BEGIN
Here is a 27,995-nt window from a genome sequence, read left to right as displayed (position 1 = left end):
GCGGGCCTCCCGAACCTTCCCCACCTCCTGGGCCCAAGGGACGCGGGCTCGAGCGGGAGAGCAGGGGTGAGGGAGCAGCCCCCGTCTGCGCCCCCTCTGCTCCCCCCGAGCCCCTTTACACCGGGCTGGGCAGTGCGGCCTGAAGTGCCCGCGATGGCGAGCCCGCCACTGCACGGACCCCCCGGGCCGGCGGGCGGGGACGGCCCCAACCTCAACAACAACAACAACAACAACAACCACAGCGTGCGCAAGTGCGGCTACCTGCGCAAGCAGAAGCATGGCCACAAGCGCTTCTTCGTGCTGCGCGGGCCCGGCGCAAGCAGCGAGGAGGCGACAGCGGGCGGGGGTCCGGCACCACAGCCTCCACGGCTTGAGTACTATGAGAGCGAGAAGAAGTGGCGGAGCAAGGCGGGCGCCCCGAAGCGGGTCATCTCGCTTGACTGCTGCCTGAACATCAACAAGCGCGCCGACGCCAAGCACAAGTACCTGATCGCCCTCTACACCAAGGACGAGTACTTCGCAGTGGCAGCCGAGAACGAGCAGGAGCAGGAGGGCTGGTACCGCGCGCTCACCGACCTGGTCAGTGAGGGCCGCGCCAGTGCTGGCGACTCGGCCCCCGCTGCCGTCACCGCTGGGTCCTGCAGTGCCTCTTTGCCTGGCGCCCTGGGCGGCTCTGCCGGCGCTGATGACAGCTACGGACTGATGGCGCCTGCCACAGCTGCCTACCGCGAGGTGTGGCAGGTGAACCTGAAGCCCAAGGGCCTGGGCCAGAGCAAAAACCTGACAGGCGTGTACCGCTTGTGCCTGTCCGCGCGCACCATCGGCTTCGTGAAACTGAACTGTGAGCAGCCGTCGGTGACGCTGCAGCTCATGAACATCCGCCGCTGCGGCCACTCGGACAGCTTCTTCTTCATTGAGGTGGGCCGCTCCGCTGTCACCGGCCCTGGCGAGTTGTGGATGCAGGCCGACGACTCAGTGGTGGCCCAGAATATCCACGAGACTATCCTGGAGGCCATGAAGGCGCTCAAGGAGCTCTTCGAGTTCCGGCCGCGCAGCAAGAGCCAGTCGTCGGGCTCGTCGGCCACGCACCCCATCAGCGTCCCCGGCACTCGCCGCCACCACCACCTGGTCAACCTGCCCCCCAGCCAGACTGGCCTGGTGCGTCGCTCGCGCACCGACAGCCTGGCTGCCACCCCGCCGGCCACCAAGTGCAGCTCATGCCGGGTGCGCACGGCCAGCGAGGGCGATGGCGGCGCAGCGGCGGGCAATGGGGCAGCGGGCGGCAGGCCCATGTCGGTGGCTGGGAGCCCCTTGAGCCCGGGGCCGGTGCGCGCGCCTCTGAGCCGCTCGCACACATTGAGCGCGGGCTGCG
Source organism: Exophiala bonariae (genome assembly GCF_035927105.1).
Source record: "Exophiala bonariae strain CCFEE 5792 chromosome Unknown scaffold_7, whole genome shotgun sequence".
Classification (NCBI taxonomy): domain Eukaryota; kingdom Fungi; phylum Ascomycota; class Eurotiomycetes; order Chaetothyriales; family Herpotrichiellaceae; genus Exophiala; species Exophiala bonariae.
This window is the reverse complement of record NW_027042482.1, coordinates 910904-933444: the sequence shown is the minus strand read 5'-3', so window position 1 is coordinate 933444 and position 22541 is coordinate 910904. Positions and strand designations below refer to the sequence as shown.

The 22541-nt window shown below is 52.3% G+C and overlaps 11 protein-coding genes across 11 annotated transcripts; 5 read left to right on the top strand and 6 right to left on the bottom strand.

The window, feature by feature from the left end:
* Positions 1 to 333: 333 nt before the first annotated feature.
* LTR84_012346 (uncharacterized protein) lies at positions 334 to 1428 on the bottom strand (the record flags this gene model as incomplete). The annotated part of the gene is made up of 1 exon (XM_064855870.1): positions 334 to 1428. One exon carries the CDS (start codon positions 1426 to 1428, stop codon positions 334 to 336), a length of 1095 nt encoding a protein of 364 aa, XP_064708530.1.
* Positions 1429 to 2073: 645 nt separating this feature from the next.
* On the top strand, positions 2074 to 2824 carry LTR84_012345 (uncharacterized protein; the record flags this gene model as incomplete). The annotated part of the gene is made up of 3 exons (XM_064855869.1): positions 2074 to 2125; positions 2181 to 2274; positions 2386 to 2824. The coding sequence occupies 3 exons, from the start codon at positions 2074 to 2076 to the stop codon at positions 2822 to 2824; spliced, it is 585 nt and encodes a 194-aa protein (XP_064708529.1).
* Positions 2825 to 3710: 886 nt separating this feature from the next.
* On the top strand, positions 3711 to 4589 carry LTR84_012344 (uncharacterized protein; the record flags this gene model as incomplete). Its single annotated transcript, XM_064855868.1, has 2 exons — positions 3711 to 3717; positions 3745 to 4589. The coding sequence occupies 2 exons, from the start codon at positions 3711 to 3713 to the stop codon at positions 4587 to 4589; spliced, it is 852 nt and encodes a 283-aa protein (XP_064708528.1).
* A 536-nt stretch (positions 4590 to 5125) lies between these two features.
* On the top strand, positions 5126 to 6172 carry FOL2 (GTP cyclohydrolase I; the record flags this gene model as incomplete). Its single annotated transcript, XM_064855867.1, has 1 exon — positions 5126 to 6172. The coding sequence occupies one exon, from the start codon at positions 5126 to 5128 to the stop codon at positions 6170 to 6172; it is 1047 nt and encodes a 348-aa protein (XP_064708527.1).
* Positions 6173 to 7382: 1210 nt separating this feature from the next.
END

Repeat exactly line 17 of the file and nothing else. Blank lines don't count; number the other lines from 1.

* Positions 6173 to 7382: 1210 nt separating this feature from the next.